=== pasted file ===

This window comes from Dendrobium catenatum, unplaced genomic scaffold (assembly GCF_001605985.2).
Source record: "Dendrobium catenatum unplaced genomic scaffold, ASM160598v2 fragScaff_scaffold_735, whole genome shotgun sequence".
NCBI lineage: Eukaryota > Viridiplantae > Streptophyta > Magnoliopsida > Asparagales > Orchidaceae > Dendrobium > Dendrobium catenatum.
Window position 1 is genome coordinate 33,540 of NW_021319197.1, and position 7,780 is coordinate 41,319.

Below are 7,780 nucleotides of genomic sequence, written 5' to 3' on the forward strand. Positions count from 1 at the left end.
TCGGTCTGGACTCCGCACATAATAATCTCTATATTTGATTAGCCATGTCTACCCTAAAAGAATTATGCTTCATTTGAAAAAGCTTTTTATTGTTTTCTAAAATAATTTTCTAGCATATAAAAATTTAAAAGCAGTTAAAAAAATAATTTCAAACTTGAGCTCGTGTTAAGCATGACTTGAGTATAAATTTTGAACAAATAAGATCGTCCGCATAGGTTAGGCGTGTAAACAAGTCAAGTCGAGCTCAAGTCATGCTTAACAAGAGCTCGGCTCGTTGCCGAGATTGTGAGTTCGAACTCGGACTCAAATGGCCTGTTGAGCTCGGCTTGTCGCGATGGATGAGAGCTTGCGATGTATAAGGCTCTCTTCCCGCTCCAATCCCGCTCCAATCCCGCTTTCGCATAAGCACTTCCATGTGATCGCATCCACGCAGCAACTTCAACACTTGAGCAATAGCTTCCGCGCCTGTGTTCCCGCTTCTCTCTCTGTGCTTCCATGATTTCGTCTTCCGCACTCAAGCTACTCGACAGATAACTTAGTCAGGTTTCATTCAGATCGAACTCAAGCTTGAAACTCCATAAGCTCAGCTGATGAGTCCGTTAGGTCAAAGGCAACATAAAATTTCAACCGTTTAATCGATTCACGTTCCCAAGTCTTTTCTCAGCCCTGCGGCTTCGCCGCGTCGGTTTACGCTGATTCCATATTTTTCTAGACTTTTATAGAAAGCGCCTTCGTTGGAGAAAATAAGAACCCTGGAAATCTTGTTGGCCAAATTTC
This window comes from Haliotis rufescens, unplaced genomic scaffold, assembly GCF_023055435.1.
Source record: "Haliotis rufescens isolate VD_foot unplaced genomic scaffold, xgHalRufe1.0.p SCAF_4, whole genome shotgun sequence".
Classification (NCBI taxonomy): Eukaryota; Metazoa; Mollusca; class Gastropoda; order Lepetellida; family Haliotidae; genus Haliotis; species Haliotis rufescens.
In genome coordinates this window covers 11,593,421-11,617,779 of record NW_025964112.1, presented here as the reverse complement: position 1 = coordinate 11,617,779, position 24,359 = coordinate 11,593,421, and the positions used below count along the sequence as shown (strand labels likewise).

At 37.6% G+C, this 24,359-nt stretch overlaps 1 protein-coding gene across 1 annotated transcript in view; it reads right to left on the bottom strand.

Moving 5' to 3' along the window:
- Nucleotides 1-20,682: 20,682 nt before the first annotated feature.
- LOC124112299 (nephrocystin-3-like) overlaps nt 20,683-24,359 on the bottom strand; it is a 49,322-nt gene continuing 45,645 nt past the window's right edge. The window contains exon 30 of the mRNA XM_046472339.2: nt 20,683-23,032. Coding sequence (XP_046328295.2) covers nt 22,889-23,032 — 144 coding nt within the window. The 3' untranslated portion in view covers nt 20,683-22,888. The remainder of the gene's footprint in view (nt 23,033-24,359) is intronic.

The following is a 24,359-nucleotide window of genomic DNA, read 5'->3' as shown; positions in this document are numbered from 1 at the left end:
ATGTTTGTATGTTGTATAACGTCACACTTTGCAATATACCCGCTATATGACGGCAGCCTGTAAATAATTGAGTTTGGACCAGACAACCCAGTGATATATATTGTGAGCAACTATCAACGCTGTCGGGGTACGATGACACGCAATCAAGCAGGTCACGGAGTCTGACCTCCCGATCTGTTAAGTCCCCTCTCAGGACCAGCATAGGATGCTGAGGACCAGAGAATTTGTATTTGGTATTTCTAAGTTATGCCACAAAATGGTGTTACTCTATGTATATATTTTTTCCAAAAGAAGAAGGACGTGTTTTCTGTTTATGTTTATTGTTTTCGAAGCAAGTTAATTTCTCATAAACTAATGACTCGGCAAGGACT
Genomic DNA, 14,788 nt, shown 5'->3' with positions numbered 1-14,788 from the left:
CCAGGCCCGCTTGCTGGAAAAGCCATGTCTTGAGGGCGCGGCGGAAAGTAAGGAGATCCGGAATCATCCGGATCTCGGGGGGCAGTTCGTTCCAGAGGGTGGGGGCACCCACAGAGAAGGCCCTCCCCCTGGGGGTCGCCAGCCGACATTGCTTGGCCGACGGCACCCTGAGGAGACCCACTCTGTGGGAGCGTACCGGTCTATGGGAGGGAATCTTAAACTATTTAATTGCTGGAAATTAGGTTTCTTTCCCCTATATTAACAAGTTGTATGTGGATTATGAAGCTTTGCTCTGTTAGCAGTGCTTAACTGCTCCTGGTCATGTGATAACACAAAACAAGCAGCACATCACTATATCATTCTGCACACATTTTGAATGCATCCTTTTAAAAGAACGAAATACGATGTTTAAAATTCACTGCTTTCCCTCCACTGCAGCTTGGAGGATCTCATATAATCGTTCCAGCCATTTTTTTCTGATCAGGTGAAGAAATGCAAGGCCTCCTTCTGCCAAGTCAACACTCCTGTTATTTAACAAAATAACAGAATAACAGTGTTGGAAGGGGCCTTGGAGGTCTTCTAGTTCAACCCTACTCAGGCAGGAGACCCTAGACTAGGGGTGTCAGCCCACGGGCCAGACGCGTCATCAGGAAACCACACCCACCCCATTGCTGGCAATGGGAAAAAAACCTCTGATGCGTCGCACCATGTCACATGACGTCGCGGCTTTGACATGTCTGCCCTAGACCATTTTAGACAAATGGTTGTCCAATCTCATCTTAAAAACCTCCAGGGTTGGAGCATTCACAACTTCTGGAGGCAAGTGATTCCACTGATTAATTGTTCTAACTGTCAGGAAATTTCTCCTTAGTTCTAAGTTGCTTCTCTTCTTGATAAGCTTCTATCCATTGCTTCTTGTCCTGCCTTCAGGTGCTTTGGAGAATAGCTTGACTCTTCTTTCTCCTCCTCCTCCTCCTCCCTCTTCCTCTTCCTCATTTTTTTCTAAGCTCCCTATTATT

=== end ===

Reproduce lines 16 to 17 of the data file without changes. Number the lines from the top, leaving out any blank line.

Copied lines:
ATGTTTGTATGTTGTATAACGTCACACTTTGCAATATACCCGCTATATGACGGCAGCCTGTAAATAATTGAGTTTGGACCAGACAACCCAGTGATATATATTGTGAGCAACTATCAACGCTGTCGGGGTACGATGACACGCAATCAAGCAGGTCACGGAGTCTGACCTCCCGATCTGTTAAGTCCCCTCTCAGGACCAGCATAGGATGCTGAGGACCAGAGAATTTGTATTTGGTATTTCTAAGTTATGCCACAAAATGGTGTTACTCTATGTATATATTTTTTCCAAAAGAAGAAGGACGTGTTTTCTGTTTATGTTTATTGTTTTCGAAGCAAGTTAATTTCTCATAAACTAATGACTCGGCAAGGACT
Genomic DNA, 14,788 nt, shown 5'->3' with positions numbered 1-14,788 from the left: